Industry Trends: What You Can Expect from a New Breed of Car Dealerships

Prepare for a Whole New Experience the Next Time You Go Car Shopping

The last couple of years, shopping for a vehicle has become a whole new experience for some people.

With so many changes to new and used car dealerships, current car buyers have learned to manage their expectations accordingly – and often in all the best ways.

Check out these car dealership industry trends so you know what to expect the next time you shop for your next vehicle.

Custom-Ordered New Vehicles Fresh from the Factory

Due in part to a semiconductor chip shortage that has slowed automakers’ new vehicle production, it’s becoming more and more common for buyers to submit a custom order for a vehicle and have it delivered to their local car dealership.

Truthfully, placing a custom order is rewarding; you get the exact vehicle you want, right down to the paint color and features. It does, however, require that you pay a deposit – usually less than $1,000 – which is put toward the purchase price of the vehicle. You then complete your purchase at the dealership after taking it for a test drive to ensure you love it.

Used Car Prices Adjusted for Inflation and Demand
A combination of inflation and the semiconductor chip shortage has driven up the price of used cars for sale. Because fewer people are buying brand-new vehicles and many are opting for used ones, the demand for used cars also has increased.

A basic understanding of economics reveals that these factors mean you’ll end up paying more than usual for a used vehicle. But because they depreciate more slowly than a brand-new vehicle with zero miles on the odometer, a used car is still a smart purchase. Bear in mind that no daily driver is an investment, because vehicles are always depreciating assets (except for collector-quality cars)

High-Energy Environments with Customer Perks

The latest trend in car dealerships is to provide customers with an engaging, fun environment to shop for a vehicle. Music and complimentary refreshments go a long way to amp up the vibe.

Why do they do this? Because when the car dealership is a fun place to be, shoppers are more likely to stick around, and they feel valued. But it also means you have the conveniences of home – namely snacks and drinks – so you’re comfortable as you shop.

Non-Commissioned Sales Teams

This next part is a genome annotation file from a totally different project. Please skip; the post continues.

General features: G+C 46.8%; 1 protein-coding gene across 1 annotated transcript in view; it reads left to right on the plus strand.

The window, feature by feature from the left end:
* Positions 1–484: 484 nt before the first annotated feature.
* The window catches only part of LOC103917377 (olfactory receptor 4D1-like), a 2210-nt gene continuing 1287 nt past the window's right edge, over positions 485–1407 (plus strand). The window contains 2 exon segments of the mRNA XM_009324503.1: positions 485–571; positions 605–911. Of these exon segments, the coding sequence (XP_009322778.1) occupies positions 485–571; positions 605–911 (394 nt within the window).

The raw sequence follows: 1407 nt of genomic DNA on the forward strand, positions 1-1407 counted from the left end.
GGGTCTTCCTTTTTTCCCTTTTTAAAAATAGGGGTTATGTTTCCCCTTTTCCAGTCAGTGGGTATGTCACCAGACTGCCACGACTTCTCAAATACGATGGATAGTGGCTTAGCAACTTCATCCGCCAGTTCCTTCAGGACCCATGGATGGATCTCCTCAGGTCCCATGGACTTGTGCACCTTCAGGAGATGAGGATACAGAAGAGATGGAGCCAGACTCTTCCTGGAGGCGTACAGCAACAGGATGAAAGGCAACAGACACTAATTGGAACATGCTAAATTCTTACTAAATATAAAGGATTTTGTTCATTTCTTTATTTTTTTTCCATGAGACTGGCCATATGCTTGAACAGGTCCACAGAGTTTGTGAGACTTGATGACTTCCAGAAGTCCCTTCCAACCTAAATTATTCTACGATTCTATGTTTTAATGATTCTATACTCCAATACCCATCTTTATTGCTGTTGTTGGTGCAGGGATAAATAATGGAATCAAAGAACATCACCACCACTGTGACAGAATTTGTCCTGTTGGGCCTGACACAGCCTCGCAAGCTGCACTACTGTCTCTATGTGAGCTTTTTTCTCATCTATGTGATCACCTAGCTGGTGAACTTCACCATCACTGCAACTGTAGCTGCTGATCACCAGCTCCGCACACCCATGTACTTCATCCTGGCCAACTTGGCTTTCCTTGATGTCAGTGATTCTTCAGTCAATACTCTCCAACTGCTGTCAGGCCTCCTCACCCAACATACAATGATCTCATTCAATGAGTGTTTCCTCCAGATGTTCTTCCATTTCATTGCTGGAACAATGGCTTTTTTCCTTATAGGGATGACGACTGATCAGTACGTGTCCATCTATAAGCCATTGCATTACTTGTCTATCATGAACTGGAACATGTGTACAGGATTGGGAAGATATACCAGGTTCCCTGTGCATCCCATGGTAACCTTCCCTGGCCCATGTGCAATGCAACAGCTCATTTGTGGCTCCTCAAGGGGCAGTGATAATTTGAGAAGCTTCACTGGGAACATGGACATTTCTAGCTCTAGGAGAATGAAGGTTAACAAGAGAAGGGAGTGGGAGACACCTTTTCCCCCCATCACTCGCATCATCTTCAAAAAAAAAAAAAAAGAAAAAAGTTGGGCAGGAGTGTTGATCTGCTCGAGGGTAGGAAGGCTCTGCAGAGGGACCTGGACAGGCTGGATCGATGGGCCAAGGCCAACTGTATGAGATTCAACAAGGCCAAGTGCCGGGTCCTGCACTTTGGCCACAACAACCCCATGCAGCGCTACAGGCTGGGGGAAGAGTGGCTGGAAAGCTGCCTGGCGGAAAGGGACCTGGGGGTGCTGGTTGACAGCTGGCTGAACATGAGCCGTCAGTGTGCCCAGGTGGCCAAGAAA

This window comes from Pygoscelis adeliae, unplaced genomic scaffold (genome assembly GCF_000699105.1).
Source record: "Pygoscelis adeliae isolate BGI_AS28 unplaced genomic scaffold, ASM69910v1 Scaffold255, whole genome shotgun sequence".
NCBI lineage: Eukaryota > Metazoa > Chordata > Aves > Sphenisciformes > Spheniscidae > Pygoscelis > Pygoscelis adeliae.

One of the biggest changes in the car dealership industry is the elimination or deprioritization of commissions and a focus on paying salespeople a flat salary. This means car buyers don’t feel pressured to make a purchase. The result is a more satisfying car-buying experience.

And it’s great for the sales teams, too. They know they are earning a specific dollar amount each month, regardless of how much demand there is for new and used vehicles. Overall, it enables the dealership employees to enjoy financial stability.

No Haggling to Get the Best Possible Price

With such high demand for new and used vehicles, auto dealerships are finding that they no longer need to haggle. This means they’re listing their cars, trucks, and SUVs for sale at their best possible price to begin with. You won’t need to haggle them down to strike a deal and can instead walk in knowing that you’ll pay list price.

If you’re not convinced that your local dealership is pricing vehicles fairly, you can always compare their prices to the Kelley Blue Book price or similar valuation service.

High-Tech Features in Both New and Used Cars
Because the most recent automotive technology is now a few years old – with the exception of self-driving cars – the majority of new and used cars from later model years contain the latest tech, like lane-keeping assist, blind spot monitoring, Bluetooth, Wi-Fi hotspot, and tons of must-have safety features.

As such, you can save money by purchasing a used vehicle over a brand-new one and still get a gadget-filled interior and a quality infotainment system, complete with touchscreen.

Some Things Never Change
Although the car dealership industry is changing, there are a few elements of it that have stayed the same.

First is the used vehicle history report. You should never buy a used car without one. This report will tell you most everything in a car’s history, including certain maintenance records, whether it was wrecked, and how many owners it has had.

Second is that there are numerous ways to secure financing, including through your own bank or by visiting your dealership of choice to speak to their finance department.

And finally, you’ll still need to do your due diligence and shop around to get the vehicle of your dreams. But be sure to act fast; vehicles are in demand, and there’s a lot of competition with such low inventory in certain regions.

Happy car shopping!

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